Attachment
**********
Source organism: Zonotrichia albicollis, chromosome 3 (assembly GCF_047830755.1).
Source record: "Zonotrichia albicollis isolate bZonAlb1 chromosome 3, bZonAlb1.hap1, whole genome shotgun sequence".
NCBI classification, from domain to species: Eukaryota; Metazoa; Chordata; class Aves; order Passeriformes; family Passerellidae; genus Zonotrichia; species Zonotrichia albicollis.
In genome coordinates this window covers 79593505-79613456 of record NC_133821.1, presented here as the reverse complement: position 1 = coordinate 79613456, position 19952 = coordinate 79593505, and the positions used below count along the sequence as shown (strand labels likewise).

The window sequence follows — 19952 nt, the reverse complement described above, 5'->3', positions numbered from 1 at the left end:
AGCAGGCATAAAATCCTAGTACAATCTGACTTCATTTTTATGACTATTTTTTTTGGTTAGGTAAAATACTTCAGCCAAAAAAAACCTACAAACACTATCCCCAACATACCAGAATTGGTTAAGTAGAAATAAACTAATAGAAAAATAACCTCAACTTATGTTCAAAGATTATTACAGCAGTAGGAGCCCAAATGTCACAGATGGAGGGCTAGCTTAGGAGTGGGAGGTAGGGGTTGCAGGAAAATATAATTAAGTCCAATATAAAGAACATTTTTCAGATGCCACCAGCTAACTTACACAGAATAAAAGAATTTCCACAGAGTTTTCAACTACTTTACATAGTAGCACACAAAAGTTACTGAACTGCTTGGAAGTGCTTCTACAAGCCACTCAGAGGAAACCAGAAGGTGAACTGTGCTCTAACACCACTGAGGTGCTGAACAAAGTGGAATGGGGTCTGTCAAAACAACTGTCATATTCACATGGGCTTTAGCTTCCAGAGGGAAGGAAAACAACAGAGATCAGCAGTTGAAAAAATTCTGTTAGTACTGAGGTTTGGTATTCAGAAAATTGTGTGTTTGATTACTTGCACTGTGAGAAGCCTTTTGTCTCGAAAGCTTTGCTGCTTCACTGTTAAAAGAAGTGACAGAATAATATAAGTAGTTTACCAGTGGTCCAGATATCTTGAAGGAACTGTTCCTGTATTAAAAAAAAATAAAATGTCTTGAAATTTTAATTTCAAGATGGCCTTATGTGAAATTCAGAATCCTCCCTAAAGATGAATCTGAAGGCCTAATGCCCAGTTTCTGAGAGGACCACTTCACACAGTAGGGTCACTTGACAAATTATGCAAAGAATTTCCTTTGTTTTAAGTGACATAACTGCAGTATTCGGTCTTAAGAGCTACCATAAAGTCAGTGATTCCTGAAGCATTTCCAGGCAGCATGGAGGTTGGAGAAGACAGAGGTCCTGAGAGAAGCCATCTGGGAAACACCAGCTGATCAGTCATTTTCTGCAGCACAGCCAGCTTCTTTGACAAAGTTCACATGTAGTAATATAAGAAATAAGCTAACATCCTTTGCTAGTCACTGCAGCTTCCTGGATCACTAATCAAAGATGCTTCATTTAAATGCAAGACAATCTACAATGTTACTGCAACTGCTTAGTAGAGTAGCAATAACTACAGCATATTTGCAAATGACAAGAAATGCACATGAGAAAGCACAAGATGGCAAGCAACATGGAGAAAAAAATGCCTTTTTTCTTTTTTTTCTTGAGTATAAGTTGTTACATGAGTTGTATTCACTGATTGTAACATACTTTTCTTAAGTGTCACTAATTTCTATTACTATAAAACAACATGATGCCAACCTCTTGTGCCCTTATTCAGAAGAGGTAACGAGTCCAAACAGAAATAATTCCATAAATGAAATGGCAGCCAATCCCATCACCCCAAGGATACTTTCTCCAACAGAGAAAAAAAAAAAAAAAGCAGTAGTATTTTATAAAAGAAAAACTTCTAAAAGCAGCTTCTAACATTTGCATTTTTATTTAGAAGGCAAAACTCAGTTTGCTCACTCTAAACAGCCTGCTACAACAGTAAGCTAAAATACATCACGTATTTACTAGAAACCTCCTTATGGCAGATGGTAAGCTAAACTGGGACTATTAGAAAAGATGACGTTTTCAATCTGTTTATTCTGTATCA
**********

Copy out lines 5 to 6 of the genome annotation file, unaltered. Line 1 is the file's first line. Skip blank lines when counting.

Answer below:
The window sequence follows — 19952 nt, the reverse complement described above, 5'->3', positions numbered from 1 at the left end:
AGCAGGCATAAAATCCTAGTACAATCTGACTTCATTTTTATGACTATTTTTTTTGGTTAGGTAAAATACTTCAGCCAAAAAAAACCTACAAACACTATCCCCAACATACCAGAATTGGTTAAGTAGAAATAAACTAATAGAAAAATAACCTCAACTTATGTTCAAAGATTATTACAGCAGTAGGAGCCCAAATGTCACAGATGGAGGGCTAGCTTAGGAGTGGGAGGTAGGGGTTGCAGGAAAATATAATTAAGTCCAATATAAAGAACATTTTTCAGATGCCACCAGCTAACTTACACAGAATAAAAGAATTTCCACAGAGTTTTCAACTACTTTACATAGTAGCACACAAAAGTTACTGAACTGCTTGGAAGTGCTTCTACAAGCCACTCAGAGGAAACCAGAAGGTGAACTGTGCTCTAACACCACTGAGGTGCTGAACAAAGTGGAATGGGGTCTGTCAAAACAACTGTCATATTCACATGGGCTTTAGCTTCCAGAGGGAAGGAAAACAACAGAGATCAGCAGTTGAAAAAATTCTGTTAGTACTGAGGTTTGGTATTCAGAAAATTGTGTGTTTGATTACTTGCACTGTGAGAAGCCTTTTGTCTCGAAAGCTTTGCTGCTTCACTGTTAAAAGAAGTGACAGAATAATATAAGTAGTTTACCAGTGGTCCAGATATCTTGAAGGAACTGTTCCTGTATTAAAAAAAAATAAAATGTCTTGAAATTTTAATTTCAAGATGGCCTTATGTGAAATTCAGAATCCTCCCTAAAGATGAATCTGAAGGCCTAATGCCCAGTTTCTGAGAGGACCACTTCACACAGTAGGGTCACTTGACAAATTATGCAAAGAATTTCCTTTGTTTTAAGTGACATAACTGCAGTATTCGGTCTTAAGAGCTACCATAAAGTCAGTGATTCCTGAAGCATTTCCAGGCAGCATGGAGGTTGGAGAAGACAGAGGTCCTGAGAGAAGCCATCTGGGAAACACCAGCTGATCAGTCATTTTCTGCAGCACAGCCAGCTTCTTTGACAAAGTTCACATGTAGTAATATAAGAAATAAGCTAACATCCTTTGCTAGTCACTGCAGCTTCCTGGATCACTAATCAAAGATGCTTCATTTAAATGCAAGACAATCTACAATGTTACTGCAACTGCTTAGTAGAGTAGCAATAACTACAGCATATTTGCAAATGACAAGAAATGCACATGAGAAAGCACAAGATGGCAAGCAACATGGAGAAAAAAATGCCTTTTTTCTTTTTTTTCTTGAGTATAAGTTGTTACATGAGTTGTATTCACTGATTGTAACATACTTTTCTTAAGTGTCACTAATTTCTATTACTATAAAACAACATGATGCCAACCTCTTGTGCCCTTATTCAGAAGAGGTAACGAGTCCAAACAGAAATAATTCCATAAATGAAATGGCAGCCAATCCCATCACCCCAAGGATACTTTCTCCAACAGAGAAAAAAAAAAAAAAAGCAGTAGTATTTTATAAAAGAAAAACTTCTAAAAGCAGCTTCTAACATTTGCATTTTTATTTAGAAGGCAAAACTCAGTTTGCTCACTCTAAACAGCCTGCTACAACAGTAAGCTAAAATACATCACGTATTTACTAGAAACCTCCTTATGGCAGATGGTAAGCTAAACTGGGACTATTAGAAAAGATGACGTTTTCAATCTGTTTATTCTGTATCA